Jodorowsky’s Dune

Jodorowsky_s_Dune-153803568-largeI am not convinced Jodorowsky’s Dune would have been a great movie. I am quite convinced it would have been a terrible Dune. Though Frank Herbert’s book is ultimately about the mind expansion of religion, and planet ecology and the effect of an environment on its inhabitants, it is also, however dense, a story. It begins, middles, and ends.

Jodorowsky’s vision, as shown in this documentary, would have been a weirdness, probably too much weirdness, piled on a weird story. A perfect (or even good) Dune movie has yet to be made and may never be made. It’s too sprawling and strange for a feature film, and may not be sprawling and strange enough for Jodorowsky’s version of it.

It was a version he was preparing to make all the way back in 1975, and for which he collected an extraordinary cast of artists and creators to realize a pretty daffy vision. But, for all his artsy impulsiveness and passion, one of the main impressions I got from this documentary about the ill-fated attempt to make Dune was Jodorowsky’s earnest conscientiousness. His Dune, however improbable as a motion picture prospect, did not exist as something nebulous in his head. It is not all effervescence, but rather a concrete plan, as evidenced in the book he produced. The book is a central figure in the documentary – a visual script, which is mainly a collaboration between Jodorowsky and Moebius, whom he discovered from his cowboy comics.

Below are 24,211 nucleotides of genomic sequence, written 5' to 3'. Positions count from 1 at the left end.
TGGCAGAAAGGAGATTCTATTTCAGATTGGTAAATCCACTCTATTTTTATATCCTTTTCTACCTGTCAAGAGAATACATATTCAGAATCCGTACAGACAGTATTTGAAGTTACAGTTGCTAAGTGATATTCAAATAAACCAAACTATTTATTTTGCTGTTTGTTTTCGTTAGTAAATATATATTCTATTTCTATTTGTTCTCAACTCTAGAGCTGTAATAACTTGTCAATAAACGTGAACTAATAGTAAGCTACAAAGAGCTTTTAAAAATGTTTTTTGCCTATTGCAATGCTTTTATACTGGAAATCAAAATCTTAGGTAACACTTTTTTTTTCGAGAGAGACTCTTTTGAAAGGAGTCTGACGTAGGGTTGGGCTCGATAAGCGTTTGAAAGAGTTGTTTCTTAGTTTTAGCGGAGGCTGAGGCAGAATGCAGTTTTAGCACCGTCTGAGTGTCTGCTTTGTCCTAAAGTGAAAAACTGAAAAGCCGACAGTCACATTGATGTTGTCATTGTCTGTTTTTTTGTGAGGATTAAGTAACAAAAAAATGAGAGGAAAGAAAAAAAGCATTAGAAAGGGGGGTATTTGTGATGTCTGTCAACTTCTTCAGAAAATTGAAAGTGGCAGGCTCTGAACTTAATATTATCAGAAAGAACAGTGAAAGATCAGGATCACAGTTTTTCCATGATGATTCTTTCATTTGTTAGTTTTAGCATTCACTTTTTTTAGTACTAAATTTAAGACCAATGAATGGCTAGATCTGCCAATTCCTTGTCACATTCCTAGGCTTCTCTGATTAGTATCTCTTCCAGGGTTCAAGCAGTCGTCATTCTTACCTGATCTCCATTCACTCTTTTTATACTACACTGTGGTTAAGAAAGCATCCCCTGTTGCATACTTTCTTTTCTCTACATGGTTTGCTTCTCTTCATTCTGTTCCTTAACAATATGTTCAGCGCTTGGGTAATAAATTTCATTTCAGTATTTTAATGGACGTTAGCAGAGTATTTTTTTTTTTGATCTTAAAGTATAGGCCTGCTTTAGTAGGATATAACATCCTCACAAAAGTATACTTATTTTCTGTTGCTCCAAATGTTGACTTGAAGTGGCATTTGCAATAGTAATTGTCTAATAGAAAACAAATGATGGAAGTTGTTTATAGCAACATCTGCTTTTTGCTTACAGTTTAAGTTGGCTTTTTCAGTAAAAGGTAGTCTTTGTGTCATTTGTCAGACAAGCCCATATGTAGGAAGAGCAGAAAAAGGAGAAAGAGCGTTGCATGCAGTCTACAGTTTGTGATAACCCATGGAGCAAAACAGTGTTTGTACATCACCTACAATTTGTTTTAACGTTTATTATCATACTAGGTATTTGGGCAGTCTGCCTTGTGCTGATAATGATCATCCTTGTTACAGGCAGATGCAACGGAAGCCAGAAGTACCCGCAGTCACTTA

As it discusses a movie that was never made, Jodorowsky’s Dune doesn’t have a lot of clips to show us, so most of the visuals (beyond talking head interviews) are taken from this book, and the art created for it. Art from Giger, Chris Foss, and Moebius himself shows a deeply realized world, one that would have been nearly impossible to construct with 70s special effects.

But watching this doc, you have the feeling that if Jodorowsky had the money, he could have gotten it all done. Nicholas Wending Refn wonders how it would have changed cinema if this had come out instead of Star Wars (which, indeed, steals a ton from Dune, and, as speculated in this documentary, lifts some visual elements straight out of Jodorowsky’s visual script). That misses the point, I think; Star Wars was successful because of populist elements. The mind-blowing of the Dune movie would have been limited to those who were interested in having their minds blown. Much of the potential audience would have scoffed and said bullshit – right or wrong.

But as a portrait of the artist as a hard worker – as a man who identifies his damned ducks and gets them in a row, this is an invaluable document.

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